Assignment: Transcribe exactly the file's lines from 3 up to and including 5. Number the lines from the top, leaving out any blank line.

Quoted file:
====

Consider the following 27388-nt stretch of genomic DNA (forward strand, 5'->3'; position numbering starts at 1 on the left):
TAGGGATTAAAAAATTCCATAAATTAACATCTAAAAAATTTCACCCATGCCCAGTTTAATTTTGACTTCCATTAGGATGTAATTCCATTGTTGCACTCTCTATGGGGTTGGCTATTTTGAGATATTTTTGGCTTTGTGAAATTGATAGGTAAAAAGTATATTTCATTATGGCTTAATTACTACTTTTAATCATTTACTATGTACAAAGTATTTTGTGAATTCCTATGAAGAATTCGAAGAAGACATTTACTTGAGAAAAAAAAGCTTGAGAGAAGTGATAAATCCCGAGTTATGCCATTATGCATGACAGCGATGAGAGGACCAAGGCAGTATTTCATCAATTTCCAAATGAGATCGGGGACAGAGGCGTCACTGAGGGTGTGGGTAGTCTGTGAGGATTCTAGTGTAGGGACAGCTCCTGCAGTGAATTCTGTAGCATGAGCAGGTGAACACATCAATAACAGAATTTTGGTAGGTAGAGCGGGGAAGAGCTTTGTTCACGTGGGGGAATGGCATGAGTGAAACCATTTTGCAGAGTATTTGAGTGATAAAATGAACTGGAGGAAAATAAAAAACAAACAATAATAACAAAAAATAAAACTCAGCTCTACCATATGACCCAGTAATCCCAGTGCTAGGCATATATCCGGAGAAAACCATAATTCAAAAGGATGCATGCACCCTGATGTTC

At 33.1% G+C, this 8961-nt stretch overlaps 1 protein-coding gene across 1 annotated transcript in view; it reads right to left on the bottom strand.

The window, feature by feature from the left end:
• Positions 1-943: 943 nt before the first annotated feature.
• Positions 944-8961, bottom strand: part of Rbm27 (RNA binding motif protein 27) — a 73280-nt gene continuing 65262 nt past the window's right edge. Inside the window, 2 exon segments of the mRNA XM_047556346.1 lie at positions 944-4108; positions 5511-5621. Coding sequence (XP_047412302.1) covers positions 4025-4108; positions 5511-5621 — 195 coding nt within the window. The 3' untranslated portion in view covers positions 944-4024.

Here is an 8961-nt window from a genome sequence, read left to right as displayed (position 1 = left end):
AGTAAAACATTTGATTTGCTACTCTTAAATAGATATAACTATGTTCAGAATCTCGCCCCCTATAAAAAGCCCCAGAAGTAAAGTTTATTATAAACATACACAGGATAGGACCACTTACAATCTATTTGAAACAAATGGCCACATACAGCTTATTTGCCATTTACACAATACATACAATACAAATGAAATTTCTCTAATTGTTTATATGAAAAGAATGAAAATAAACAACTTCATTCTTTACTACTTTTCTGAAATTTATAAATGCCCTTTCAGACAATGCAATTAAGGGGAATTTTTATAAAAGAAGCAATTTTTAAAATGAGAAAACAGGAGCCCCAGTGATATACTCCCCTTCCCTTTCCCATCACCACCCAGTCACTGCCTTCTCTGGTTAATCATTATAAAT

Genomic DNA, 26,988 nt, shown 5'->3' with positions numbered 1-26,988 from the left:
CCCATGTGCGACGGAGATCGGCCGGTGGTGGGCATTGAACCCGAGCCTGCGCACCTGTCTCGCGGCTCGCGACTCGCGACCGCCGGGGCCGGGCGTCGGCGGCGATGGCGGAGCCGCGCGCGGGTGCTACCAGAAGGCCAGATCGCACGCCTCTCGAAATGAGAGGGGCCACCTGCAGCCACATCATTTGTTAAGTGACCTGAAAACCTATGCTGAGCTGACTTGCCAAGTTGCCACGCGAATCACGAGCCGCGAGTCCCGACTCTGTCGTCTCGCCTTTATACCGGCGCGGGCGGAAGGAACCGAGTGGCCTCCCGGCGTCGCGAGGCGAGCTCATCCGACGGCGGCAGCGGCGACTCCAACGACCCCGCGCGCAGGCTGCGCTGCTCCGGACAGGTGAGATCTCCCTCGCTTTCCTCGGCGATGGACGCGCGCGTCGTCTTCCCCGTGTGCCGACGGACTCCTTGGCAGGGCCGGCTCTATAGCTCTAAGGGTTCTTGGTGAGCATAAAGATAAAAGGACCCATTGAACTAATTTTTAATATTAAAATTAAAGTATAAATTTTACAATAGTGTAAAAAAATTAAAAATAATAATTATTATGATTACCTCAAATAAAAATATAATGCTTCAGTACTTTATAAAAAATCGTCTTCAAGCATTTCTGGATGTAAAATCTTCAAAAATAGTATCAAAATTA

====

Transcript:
At 33.1% G+C, this 8961-nt stretch overlaps 1 protein-coding gene across 1 annotated transcript in view; it reads right to left on the bottom strand.

The window, feature by feature from the left end:
• Positions 1-943: 943 nt before the first annotated feature.